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Swedish researchers warn of over-use of antibiotics with newborns

Low exposure to antibiotics in newborns treated in neonatal units over a nine-year period was not associated with an increased risk of early-onset sepsis (EOS), found Swedish researchers, but they warned of higher-than-recommended antibiotic use for these infants.

They said there was a low prevalence of EOS and low mortality associated with the condition, and called for a reduction in unnecessary antibiotic use.

Low EOS incidence

Using data from the Swedish National Quality Register and the Swedish Medical Birth Register, the scientists, from the Sweden Neonatal Antibiotic Use study, analysed intravenous antibiotic use during the first week of life, the duration of antibiotic therapy, the rates of culture-proven EOS, and mortality associated with EOS in all late-preterm and full-term babies born from 2012 to 2020 in all neonatal units.

CIDRAP reports that all hospital live births from 34 weeks’ gestation were included, the aim being to assess how much antibiotic use for EOS in newborns is actually warranted.

While neonatal sepsis is a serious condition that can become life-threatening if these infants don’t receive prompt antibiotic treatment, the authors said the fear of missing EOS, which can be caused by bacteria transmitted from the mother to the baby during birth, is one of the contributors to overuse of antibiotics in neonatal units.

Several studies have found that this exposure in early life disrupts the microbiome and may be associated with increased risk of several – later – adverse outcomes, including allergies, obesity, diabetes and inflammatory bowel disease.

Of the 1 025 515 babies born at gestational age (GA) 34 weeks or later who were included in the study, 19 286 (1.88%; 39.9% female; median GA, 40 weeks) were treated with antibiotics in the first week. Of those who received antibiotics, 647 (3.4%) had EOS, and nine (1.4%) died.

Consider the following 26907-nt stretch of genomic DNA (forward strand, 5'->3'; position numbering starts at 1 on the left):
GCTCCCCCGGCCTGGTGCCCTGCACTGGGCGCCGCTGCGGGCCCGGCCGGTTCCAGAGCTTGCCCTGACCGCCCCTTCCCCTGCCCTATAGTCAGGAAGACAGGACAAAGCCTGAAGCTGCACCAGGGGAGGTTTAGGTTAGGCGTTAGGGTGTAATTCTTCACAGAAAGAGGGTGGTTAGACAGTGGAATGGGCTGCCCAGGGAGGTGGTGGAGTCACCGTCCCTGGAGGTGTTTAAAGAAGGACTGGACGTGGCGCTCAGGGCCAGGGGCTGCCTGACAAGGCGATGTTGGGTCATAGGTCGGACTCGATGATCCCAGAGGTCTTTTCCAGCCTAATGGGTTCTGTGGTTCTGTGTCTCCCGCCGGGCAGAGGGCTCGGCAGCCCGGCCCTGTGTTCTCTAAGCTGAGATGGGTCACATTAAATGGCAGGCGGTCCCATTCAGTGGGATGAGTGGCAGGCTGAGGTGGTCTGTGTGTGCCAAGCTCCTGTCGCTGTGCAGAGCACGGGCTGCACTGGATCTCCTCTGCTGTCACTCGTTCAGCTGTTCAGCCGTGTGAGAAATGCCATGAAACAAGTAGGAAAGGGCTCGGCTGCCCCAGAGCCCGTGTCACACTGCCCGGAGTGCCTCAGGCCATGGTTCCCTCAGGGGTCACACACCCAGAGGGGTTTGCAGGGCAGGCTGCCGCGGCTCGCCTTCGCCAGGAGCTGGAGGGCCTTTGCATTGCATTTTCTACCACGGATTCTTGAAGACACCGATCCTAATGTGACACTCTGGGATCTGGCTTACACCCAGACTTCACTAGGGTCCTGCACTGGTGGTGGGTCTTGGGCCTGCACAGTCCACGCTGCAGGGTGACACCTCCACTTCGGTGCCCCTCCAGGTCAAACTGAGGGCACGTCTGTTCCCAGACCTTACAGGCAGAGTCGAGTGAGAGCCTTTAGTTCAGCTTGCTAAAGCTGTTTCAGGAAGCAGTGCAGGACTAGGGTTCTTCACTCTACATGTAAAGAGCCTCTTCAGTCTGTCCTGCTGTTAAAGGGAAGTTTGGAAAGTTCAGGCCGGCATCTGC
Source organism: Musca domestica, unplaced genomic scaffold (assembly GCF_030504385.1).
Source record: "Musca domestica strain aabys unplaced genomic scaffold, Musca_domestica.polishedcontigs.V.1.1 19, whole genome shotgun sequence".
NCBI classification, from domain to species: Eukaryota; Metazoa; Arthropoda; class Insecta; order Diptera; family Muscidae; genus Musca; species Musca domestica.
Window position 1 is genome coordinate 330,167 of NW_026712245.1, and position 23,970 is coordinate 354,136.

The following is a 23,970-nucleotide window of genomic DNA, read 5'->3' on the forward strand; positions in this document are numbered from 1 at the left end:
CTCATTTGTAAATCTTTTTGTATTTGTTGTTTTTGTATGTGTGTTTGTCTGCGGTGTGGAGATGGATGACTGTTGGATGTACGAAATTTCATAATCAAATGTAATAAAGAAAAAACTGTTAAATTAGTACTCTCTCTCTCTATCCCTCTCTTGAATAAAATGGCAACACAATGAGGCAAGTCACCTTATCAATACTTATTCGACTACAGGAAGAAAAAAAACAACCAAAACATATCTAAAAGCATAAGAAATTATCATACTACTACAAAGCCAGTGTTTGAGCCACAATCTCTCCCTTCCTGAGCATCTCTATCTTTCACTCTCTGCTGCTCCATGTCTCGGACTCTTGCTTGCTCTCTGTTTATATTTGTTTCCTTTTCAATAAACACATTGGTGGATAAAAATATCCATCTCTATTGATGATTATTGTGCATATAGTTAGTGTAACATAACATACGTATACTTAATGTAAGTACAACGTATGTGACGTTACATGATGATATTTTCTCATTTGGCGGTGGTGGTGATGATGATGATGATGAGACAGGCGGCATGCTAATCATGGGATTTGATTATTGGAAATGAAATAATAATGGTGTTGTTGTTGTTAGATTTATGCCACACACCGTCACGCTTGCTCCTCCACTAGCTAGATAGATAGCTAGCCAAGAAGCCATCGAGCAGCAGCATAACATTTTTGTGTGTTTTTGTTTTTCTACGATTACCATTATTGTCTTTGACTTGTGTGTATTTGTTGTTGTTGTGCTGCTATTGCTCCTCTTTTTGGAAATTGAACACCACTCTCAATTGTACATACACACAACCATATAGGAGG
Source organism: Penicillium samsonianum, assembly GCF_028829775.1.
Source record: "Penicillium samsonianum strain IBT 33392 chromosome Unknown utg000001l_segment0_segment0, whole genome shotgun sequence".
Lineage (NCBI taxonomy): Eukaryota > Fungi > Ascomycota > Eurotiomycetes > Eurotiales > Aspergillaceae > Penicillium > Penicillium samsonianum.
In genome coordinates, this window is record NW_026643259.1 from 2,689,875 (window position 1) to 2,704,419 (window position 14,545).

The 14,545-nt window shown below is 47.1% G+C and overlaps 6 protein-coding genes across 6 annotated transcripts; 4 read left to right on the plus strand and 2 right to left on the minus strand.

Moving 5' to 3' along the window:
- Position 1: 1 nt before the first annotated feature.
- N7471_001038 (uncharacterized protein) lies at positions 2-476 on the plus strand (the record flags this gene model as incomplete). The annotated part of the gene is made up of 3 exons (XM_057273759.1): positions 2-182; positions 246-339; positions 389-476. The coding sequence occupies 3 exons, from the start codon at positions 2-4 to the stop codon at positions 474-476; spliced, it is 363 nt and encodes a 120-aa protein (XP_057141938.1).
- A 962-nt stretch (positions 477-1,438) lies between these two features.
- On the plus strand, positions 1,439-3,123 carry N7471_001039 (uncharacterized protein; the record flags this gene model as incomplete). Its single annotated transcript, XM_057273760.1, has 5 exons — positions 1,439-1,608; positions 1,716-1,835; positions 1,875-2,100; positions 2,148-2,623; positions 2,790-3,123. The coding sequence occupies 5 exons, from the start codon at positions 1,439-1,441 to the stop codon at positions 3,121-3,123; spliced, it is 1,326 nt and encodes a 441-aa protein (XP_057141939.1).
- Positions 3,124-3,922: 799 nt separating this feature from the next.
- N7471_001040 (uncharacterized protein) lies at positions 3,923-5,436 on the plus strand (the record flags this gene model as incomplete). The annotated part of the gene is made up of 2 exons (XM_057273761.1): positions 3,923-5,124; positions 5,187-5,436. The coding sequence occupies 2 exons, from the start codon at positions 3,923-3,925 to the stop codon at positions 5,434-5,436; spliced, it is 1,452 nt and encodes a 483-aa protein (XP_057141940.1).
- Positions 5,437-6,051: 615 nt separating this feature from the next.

The incidence of EOS was 0.63 per 1 000 newborns, and the incidence of culture-proven sepsis was 0.70. The most common pathogens found in blood cultures were group B Streptococcus (GBS, 51% of positive blood cultures), Escherichia coli (11%), and Staphylococcus aureus (10%).

Longer than usual dosage

The median duration of antibiotic use in newborns without EOS was five days, and there were 113 antibiotic-days per 1 000 live births. Although there was no significant change in exposure to antibiotics or antibiotic-days per 1 000 live births during the study period, EOS incidence fell from 0.74 per 1 000 newborns in 2012 to 0.34 in 2020.

The authors say the decline in EOS was mainly due to the reduction in the incidence of GBS, which may be linked to intrapartum antibiotic prophylaxis (prevention) guidelines.

For each newborn with EOS, antibiotics were initiated in 29 of them, and 173 antibiotic-days were dispensed.

The authors say that while antibiotic use for each case of EOS was considerably lower than observed in previous studies, it was still too high.

In addition, the median duration of treatment they found (five days) is longer than recommended in international guidelines, which call for discontinuation of antibiotics within 36 to 48 hours if clinical suspicion of EOS has substantially decreased.